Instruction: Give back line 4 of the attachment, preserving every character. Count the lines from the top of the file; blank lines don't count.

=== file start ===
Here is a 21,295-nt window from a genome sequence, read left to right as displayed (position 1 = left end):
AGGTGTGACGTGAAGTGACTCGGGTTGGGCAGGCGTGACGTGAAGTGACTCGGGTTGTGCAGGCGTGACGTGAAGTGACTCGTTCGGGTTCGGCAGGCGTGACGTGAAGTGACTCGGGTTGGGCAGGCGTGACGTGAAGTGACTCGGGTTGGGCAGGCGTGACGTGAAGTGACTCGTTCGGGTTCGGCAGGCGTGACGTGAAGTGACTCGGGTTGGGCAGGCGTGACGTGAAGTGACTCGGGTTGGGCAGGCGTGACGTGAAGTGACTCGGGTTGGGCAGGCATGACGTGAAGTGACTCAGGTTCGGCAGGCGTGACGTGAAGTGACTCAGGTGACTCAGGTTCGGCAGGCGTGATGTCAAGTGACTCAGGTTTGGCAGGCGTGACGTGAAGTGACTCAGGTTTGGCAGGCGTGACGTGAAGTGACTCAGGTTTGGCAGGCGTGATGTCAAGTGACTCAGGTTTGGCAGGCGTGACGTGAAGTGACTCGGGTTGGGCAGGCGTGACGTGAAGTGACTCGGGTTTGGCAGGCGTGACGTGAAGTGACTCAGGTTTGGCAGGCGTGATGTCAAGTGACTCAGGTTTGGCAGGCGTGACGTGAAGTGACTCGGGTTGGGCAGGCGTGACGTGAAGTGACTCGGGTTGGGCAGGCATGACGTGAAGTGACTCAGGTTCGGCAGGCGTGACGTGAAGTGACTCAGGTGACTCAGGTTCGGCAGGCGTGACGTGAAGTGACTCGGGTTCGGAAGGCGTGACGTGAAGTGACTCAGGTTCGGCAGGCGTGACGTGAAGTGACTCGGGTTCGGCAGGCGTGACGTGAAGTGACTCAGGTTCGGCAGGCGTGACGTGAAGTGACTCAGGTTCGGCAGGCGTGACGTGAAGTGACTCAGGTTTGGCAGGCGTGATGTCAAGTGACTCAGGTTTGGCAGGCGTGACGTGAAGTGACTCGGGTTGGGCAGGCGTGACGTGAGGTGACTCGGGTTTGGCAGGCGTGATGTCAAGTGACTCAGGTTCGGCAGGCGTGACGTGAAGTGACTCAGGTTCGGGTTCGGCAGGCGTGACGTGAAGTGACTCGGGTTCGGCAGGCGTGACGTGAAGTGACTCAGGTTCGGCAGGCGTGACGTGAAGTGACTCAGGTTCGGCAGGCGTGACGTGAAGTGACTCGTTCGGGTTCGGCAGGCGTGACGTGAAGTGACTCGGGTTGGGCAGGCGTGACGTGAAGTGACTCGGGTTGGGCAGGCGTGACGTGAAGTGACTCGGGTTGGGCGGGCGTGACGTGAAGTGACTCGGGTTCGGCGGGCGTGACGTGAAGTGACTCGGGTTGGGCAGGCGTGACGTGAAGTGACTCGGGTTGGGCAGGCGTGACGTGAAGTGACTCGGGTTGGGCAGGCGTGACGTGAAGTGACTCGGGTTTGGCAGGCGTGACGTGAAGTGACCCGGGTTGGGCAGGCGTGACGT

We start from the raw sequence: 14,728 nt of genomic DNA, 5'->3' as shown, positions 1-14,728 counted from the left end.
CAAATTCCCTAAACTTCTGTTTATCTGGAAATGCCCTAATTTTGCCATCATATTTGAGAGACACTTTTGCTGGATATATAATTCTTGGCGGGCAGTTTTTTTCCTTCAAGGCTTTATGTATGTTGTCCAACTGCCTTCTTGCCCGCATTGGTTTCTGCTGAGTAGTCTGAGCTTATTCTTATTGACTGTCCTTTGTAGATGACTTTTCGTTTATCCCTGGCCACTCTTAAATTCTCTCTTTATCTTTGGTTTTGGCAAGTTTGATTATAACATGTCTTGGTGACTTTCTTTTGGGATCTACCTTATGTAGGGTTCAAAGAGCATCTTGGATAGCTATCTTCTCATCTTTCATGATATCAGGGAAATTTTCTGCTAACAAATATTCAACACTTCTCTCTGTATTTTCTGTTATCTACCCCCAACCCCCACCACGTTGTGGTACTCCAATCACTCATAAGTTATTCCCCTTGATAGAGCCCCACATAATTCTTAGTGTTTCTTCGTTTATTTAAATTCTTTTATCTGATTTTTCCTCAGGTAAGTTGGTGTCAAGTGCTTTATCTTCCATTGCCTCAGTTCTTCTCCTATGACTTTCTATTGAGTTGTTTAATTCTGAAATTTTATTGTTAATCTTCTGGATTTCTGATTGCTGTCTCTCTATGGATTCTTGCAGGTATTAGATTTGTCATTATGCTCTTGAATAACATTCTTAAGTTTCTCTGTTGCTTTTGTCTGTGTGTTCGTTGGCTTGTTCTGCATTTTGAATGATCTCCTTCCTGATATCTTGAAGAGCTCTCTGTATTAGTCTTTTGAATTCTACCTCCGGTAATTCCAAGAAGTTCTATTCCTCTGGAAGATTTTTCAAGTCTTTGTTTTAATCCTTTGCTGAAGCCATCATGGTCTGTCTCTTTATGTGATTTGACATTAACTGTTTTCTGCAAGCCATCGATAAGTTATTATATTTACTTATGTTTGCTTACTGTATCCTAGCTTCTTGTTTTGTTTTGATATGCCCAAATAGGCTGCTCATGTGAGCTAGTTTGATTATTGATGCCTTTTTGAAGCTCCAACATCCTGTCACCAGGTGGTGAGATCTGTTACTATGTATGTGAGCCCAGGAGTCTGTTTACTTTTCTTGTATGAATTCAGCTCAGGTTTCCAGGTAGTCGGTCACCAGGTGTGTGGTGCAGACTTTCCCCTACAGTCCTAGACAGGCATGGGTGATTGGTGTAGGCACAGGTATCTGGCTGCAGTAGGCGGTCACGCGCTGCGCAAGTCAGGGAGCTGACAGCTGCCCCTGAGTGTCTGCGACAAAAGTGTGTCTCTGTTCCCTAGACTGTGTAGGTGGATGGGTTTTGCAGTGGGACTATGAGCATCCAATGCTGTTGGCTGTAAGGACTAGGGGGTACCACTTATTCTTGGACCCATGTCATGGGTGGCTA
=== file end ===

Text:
CAAATTCCCTAAACTTCTGTTTATCTGGAAATGCCCTAATTTTGCCATCATATTTGAGAGACACTTTTGCTGGATATATAATTCTTGGCGGGCAGTTTTTTTCCTTCAAGGCTTTATGTATGTTGTCCAACTGCCTTCTTGCCCGCATTGGTTTCTGCTGAGTAGTCTGAGCTTATTCTTATTGACTGTCCTTTGTAGATGACTTTTCGTTTATCCCTGGCCACTCTTAAATTCTCTCTTTATCTTTGGTTTTGGCAAGTTTGATTATAACATGTCTTGGTGACTTTCTTTTGGGATCTACCTTATGTAGGGTTCAAAGAGCATCTTGGATAGCTATCTTCTCATCTTTCATGATATCAGGGAAATTTTCTGCTAACAAATATTCAACACTTCTCTCTGTATTTTCTGTTATCTACCCCCAACCCCCACCACGTTGTGGTACTCCAATCACTCATAAGTTATTCCCCTTGATAGAGCCCCACATAATTCTTAGTGTTTCTTCGTTTATTTAAATTCTTTTATCTGATTTTTCCTCAGGTAAGTTGGTGTCAAGTGCTTTATCTTCCATTGCCTCAGTTCTTCTCCTATGACTTTCTATTGAGTTGTTTAATTCTGAAATTTTATTGTTAATCTTCTGGATTTCTGATTGCTGTCTCTCTATGGATTCTTGCAGGTATTAGATTTGTCATTATGCTCTTGAATAACATTCTTAAGTTTCTCTGTTGCTTTTGTCTGTGTGTTCGTTGGCTTGTTCTGCATTTTGAATGATCTCCTTCCTGATATCTTGAAGAGCTCTCTGTATTAGTCTTTTGAATTCTACCTCCGGTAATTCCAAGAAGTTCTATTCCTCTGGAAGATTTTTCAAGTCTTTGTTTTAATCCTTTGCTGAAGCCATCATGGTCTGTCTCTTTATGTGATTTGACATTAACTGTTTTCTGCAAGCCATCGATAAGTTATTATATTTACTTATGTTTGCTTACTGTATCCTAGCTTCTTGTTTTGTTTTGATATGCCCAAATAGGCTGCTCATGTGAGCTAGTTTGATTATTGATGCCTTTTTGAAGCTCCAACATCCTGTCACCAGGTGGTGAGATCTGTTACTATGTATGTGAGCCCAGGAGTCTGTTTACTTTTCTTGTATGAATTCAGCTCAGGTTTCCAGGTAGTCGGTCACCAGGTGTGTGGTGCAGACTTTCCCCTACAGTCCTAGACAGGCATGGGTGATTGGTGTAGGCACAGGTATCTGGCTGCAGTAGGCGGTCACGCGCTGCGCAAGTCAGGGAGCTGACAGCTGCCCCTGAGTGTCTGCGACAAAAGTGTGTCTCTGTTCCCTAGACTGTGTAGGTGGATGGGTTTTGCAGTGGGACTATGAGCATCCAATGCTGTTGGCTGTAAGGACTAGGGGGTACCACTTATTCTTGGACCCATGTCATGGGTGGCTA